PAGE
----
FAR FROM HOME
Ordinarily, I would never help someone in need, much less a complete stranger. But the three Korean ladies in the parking structure at the Grove were so nice and so lost, and they caught me at a time when I was bored and in no hurry and seeking adventure. Plus, they walked up to me and said, “Excuse me”, so I was kind of stuck.
“Where you know is store?” the one lady asked me in broken English. She held out a crudely drawn map on a sheet of notebook paper. It contained a sketch of the Grove, which was basically a giant rectangle that said “Grove” on it. And inside, in no particular location, was a tinier rectangle labeled “T-Mobil”.
They had clearly embarked on a daunting adventure in an unknown land, and this sheet of paper was someone’s attempt to help them.
Below the map, someone had written for them a few English phrases: “Indoor mall”, “I do not speak English”, “I would like to pay my bill” and, optimistically, I thought, “Thank you very much”.
“Are you looking for T-Mobile?” I asked.
“Yes! Yes!” all three ladies said excitedly. “T-Mobile! T-Mobile!”
“I think there’s one here, but I’m not sure where.”
They stared back at me blankly. The lady with the paper took another look at it. “Indoor mall?” she asked.
“Actually, it’s an outdoor mall.”
“Oh… outdoor mall!” the lady with the map repeated.
But one of the other ladies — the mean one — was having none of it. “Indoor mall!” she insisted. “Indoor mall!” She pointed at the phrase on the paper to make her point.
The nice one stepped in to broker a peace. “Indoor mall?” she asked again, hopefully.
“Yes,” I said. “Indoor mall.”
“T-Mobile!” the mean one said again.
I waved for them to follow me, and we started walking toward the elevator. “There’s an information desk downstairs,” I told them. “I’ll take you there.”
“I do not speak English,” the mean one said.
The nice one was the only one brave enough to attempt to go off book. “My sister, Korea,” she said as we rode the elevator.
“Oh, she’s Korean?”
“Yes! Yes! Korean!” She got excited like this any time I simply repeated something she had said.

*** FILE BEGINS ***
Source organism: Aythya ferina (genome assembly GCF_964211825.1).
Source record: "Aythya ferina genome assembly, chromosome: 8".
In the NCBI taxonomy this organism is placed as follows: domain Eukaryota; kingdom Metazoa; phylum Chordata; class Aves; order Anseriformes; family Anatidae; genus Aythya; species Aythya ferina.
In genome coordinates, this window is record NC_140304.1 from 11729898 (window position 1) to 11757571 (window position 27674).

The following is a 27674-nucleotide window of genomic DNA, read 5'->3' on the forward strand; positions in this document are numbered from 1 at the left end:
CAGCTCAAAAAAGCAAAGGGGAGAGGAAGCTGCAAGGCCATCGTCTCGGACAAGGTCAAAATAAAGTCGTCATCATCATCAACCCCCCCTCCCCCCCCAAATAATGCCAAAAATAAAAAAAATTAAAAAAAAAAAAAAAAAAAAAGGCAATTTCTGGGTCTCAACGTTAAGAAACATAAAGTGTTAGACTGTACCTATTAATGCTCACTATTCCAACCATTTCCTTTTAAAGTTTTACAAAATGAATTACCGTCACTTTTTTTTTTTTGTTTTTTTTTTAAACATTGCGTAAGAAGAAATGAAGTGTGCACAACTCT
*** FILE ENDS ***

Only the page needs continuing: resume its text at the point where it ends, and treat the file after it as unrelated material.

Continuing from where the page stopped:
“Are you visiting L.A.?” I asked.
“Yes! Yes! L.A. Live L.A.!” she said.
“Oh, you live here?”
“Live Koreatown,” she said. “English not good. Never English talk Koreatown.”
“Oh, that’s okay. Your English is better than my Korean!” I said, with a slight chuckle.
Once downstairs, we waited patiently at the information desk, and as soon as it was our turn, the mean one tapped me on the shoulder and pointed to the employee behind the desk until I walked up to him.
“These ladies are looking for T-Mobile,” I explained.
“There’s a cart by Santa’s house,” he said. “Make a right at the fountain, and it’s up by Barnes & Noble.”
I turned to the nice one, and she was looking at me, confused. She hadn’t understood a word the information guy had said. “T-Mobile!” the mean one shouted. I now realized it was my job to take them all the way to the T-Mobile cart.
I waved for them to follow me, and we walked down the paved pathway toward the Grove’s main street. The nice one looked at the other two and waved her arms to indicate the vast expanse in front of them. “Outdoor mall!” she said, then she looked at me with a smile.
We got to the fountain just as it was beginning its hourly water show, so that led to a slight delay. “Ooh! Ooh! Water!” the women cooed. They scurried up to the fountain like little children, eliciting a shriek of joy every time a gust of water shot up. Sometimes, they would say something in Korean, which was probably the Korean word for water. I have to admit, it was pretty cute.
Afterward, we started walking again. We walked in complete silence, because I didn’t know what else to say that they might understand. Finally, when the T-Mobile cart came into view, I pointed it out and said, “Look! T-Mobile!”
“T-Mobile! T-Mobile!” the ladies repeated. We were all grateful for the break in the awkward silence.
As we approached the cart, I thought about how funny a group we must’ve seemed. Three old Korean ladies and me. I was kind of hoping it would require a long explanation, and I’d get to tell the T-Mobile saleswoman the whole story. “They thought this was an indoor mall! Can you believe it?”
The T-Mobile saleswoman greeted us with a smile. “Can I help you?”
“Yes, these ladies want to pay their bill,” I said.
“I would like to pay my bill,” the nice one repeated.
“Okay, no problem,” the saleswoman said.
“They don’t speak much English,” I told her.
“That’s fine,” she said. “I can take it from here.” Obviously, my relationship to the women was perfectly clear to her. It wouldn’t take any explanation. She could take it from there. I kind of wanted to stay and help, but there really wasn’t anything else I could do. I had already given the saleswoman all the information I had, and it wasn’t like her Korean translation skills could be any worse than mine. This was my cue to leave.
So I waved goodbye to the women and wished them good luck as I headed to Barnes & Noble. As I walked away, even the mean one smiled at me.
“Thank you very much,” they said.